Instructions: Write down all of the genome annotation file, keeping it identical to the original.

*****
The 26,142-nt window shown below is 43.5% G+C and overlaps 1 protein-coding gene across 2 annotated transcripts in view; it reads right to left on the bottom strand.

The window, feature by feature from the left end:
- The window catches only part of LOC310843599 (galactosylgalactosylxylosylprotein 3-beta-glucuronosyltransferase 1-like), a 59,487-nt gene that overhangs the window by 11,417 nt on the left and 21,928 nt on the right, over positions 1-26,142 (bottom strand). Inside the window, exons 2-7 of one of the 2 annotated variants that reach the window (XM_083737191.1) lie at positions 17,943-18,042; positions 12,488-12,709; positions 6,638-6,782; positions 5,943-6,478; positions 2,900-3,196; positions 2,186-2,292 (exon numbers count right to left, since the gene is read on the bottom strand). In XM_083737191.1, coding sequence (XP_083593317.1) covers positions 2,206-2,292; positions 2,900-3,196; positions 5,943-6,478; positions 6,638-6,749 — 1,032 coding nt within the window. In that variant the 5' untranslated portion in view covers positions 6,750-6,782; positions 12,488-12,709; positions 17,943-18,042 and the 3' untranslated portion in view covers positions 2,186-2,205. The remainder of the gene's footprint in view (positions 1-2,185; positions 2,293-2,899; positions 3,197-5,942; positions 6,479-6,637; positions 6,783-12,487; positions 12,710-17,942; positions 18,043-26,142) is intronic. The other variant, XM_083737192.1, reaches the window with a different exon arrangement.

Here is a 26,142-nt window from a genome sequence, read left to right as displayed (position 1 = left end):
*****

The 26,142-nt window shown below is 43.5% G+C and overlaps 1 protein-coding gene across 2 annotated transcripts in view; it reads right to left on the bottom strand.

The window, feature by feature from the left end:
- The window catches only part of LOC310843599 (galactosylgalactosylxylosylprotein 3-beta-glucuronosyltransferase 1-like), a 59,487-nt gene that overhangs the window by 11,417 nt on the left and 21,928 nt on the right, over positions 1-26,142 (bottom strand). Inside the window, exons 2-7 of one of the 2 annotated variants that reach the window (XM_083737191.1) lie at positions 17,943-18,042; positions 12,488-12,709; positions 6,638-6,782; positions 5,943-6,478; positions 2,900-3,196; positions 2,186-2,292 (exon numbers count right to left, since the gene is read on the bottom strand). In XM_083737191.1, coding sequence (XP_083593317.1) covers positions 2,206-2,292; positions 2,900-3,196; positions 5,943-6,478; positions 6,638-6,749 — 1,032 coding nt within the window. In that variant the 5' untranslated portion in view covers positions 6,750-6,782; positions 12,488-12,709; positions 17,943-18,042 and the 3' untranslated portion in view covers positions 2,186-2,205. The remainder of the gene's footprint in view (positions 1-2,185; positions 2,293-2,899; positions 3,197-5,942; positions 6,479-6,637; positions 6,783-12,487; positions 12,710-17,942; positions 18,043-26,142) is intronic. The other variant, XM_083737192.1, reaches the window with a different exon arrangement.

Here is a 26,142-nt window from a genome sequence, read left to right as displayed (position 1 = left end):